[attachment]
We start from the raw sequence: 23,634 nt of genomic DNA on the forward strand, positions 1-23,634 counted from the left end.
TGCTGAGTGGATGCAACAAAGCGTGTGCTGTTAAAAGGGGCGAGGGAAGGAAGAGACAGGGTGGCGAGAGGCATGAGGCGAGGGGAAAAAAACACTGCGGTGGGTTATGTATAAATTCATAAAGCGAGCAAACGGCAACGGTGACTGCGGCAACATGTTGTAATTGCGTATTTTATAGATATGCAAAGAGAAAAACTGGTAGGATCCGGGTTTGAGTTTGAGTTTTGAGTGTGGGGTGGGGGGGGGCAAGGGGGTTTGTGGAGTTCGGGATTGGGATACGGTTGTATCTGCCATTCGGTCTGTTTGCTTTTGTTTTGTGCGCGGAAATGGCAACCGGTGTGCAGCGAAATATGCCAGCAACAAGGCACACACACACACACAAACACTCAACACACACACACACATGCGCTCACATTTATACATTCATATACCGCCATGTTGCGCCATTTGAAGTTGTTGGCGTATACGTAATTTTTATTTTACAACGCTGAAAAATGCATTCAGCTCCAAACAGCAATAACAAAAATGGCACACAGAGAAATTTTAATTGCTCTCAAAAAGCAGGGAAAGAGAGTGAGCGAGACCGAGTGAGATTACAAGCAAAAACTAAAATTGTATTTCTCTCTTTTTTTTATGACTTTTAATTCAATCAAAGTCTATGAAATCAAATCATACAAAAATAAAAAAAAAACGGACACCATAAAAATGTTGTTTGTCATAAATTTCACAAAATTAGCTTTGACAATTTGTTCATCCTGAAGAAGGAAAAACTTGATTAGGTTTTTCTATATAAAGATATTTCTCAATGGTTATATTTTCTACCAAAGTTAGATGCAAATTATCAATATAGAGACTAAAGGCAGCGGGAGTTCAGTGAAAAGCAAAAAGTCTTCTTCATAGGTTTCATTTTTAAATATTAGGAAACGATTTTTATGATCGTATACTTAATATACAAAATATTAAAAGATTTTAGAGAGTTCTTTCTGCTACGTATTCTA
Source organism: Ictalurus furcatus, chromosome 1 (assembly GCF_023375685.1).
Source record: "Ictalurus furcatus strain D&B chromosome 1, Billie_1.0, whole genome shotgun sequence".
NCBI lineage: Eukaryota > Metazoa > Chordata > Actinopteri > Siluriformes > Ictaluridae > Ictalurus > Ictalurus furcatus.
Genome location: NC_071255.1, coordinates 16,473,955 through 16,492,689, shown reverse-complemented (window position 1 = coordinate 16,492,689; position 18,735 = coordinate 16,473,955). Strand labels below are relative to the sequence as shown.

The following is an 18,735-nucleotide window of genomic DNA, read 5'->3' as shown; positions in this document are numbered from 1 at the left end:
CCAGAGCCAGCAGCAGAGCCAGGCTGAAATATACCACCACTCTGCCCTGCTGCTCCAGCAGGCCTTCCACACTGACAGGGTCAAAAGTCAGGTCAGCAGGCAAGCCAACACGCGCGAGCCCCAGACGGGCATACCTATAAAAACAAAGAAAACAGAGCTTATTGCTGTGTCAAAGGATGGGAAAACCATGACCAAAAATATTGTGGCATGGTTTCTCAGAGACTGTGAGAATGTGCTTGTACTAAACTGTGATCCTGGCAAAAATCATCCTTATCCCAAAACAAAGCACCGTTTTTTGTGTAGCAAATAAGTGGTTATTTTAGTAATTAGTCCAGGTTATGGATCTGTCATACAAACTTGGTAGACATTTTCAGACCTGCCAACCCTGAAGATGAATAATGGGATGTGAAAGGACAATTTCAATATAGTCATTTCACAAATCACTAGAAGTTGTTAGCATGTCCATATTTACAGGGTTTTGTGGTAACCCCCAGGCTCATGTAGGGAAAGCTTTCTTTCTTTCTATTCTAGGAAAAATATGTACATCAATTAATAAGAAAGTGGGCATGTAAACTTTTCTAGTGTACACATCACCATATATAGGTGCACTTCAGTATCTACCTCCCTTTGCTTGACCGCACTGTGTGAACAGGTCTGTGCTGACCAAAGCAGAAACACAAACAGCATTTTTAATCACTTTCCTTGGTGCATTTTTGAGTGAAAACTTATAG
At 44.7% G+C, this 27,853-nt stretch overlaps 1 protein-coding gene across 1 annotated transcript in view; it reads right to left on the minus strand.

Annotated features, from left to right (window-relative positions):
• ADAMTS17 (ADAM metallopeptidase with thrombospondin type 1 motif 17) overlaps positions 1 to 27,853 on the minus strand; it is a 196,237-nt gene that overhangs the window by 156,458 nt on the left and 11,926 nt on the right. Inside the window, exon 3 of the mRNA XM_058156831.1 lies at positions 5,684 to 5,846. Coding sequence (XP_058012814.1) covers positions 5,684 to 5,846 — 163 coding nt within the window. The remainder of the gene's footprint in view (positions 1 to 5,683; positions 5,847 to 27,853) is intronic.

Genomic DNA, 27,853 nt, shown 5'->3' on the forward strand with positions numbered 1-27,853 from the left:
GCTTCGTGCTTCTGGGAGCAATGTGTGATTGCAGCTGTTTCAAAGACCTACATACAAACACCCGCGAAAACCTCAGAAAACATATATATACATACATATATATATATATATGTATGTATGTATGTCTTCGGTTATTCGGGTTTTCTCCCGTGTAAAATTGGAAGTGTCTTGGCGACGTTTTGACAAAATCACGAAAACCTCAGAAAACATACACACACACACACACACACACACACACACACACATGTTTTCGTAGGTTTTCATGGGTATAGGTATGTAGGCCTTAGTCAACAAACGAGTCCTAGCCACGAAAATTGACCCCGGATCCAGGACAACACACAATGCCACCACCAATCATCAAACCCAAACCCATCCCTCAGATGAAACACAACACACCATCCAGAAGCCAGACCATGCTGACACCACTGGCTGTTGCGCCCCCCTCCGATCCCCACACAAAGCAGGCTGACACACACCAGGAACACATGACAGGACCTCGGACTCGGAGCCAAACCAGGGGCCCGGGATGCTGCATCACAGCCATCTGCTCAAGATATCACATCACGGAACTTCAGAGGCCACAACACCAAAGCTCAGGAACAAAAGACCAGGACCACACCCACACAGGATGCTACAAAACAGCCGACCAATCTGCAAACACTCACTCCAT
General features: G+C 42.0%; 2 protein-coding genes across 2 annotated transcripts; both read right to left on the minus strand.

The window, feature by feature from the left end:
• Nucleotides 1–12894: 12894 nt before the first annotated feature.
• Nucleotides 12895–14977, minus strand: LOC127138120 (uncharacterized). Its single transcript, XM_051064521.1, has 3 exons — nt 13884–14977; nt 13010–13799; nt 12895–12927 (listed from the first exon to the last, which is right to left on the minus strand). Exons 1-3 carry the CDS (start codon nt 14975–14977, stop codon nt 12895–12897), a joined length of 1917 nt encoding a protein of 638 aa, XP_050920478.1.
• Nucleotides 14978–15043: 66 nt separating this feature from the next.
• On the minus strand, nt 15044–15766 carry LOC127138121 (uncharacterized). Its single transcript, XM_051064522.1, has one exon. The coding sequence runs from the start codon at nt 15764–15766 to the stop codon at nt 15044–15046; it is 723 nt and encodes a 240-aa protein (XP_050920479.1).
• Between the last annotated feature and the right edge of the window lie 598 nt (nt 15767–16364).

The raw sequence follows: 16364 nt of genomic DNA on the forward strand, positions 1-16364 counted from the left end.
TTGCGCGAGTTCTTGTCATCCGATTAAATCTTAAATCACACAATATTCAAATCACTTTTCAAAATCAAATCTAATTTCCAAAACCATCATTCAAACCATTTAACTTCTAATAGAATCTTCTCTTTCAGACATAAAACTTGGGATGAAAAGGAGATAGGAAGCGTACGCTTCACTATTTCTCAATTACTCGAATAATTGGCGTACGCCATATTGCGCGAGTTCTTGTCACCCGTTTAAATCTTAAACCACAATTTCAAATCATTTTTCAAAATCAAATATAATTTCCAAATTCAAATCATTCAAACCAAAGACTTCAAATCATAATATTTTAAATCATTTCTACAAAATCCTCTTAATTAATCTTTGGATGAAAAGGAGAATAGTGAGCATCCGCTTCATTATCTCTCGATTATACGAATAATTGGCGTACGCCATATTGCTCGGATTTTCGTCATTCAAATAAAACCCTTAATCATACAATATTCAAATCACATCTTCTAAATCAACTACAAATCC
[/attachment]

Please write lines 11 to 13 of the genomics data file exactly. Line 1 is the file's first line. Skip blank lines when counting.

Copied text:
• ADAMTS17 (ADAM metallopeptidase with thrombospondin type 1 motif 17) overlaps positions 1 to 27,853 on the minus strand; it is a 196,237-nt gene that overhangs the window by 156,458 nt on the left and 11,926 nt on the right. Inside the window, exon 3 of the mRNA XM_058156831.1 lies at positions 5,684 to 5,846. Coding sequence (XP_058012814.1) covers positions 5,684 to 5,846 — 163 coding nt within the window. The remainder of the gene's footprint in view (positions 1 to 5,683; positions 5,847 to 27,853) is intronic.

Genomic DNA, 27,853 nt, shown 5'->3' on the forward strand with positions numbered 1-27,853 from the left:
GCTTCGTGCTTCTGGGAGCAATGTGTGATTGCAGCTGTTTCAAAGACCTACATACAAACACCCGCGAAAACCTCAGAAAACATATATATACATACATATATATATATATATGTATGTATGTATGTCTTCGGTTATTCGGGTTTTCTCCCGTGTAAAATTGGAAGTGTCTTGGCGACGTTTTGACAAAATCACGAAAACCTCAGAAAACATACACACACACACACACACACACACACACACACACATGTTTTCGTAGGTTTTCATGGGTATAGGTATGTAGGCCTTAGTCAACAAACGAGTCCTAGCCACGAAAATTGACCCCGGATCCAGGACAACACACAATGCCACCACCAATCATCAAACCCAAACCCATCCCTCAGATGAAACACAACACACCATCCAGAAGCCAGACCATGCTGACACCACTGGCTGTTGCGCCCCCCTCCGATCCCCACACAAAGCAGGCTGACACACACCAGGAACACATGACAGGACCTCGGACTCGGAGCCAAACCAGGGGCCCGGGATGCTGCATCACAGCCATCTGCTCAAGATATCACATCACGGAACTTCAGAGGCCACAACACCAAAGCTCAGGAACAAAAGACCAGGACCACACCCACACAGGATGCTACAAAACAGCCGACCAATCTGCAAACACTCACTCCAT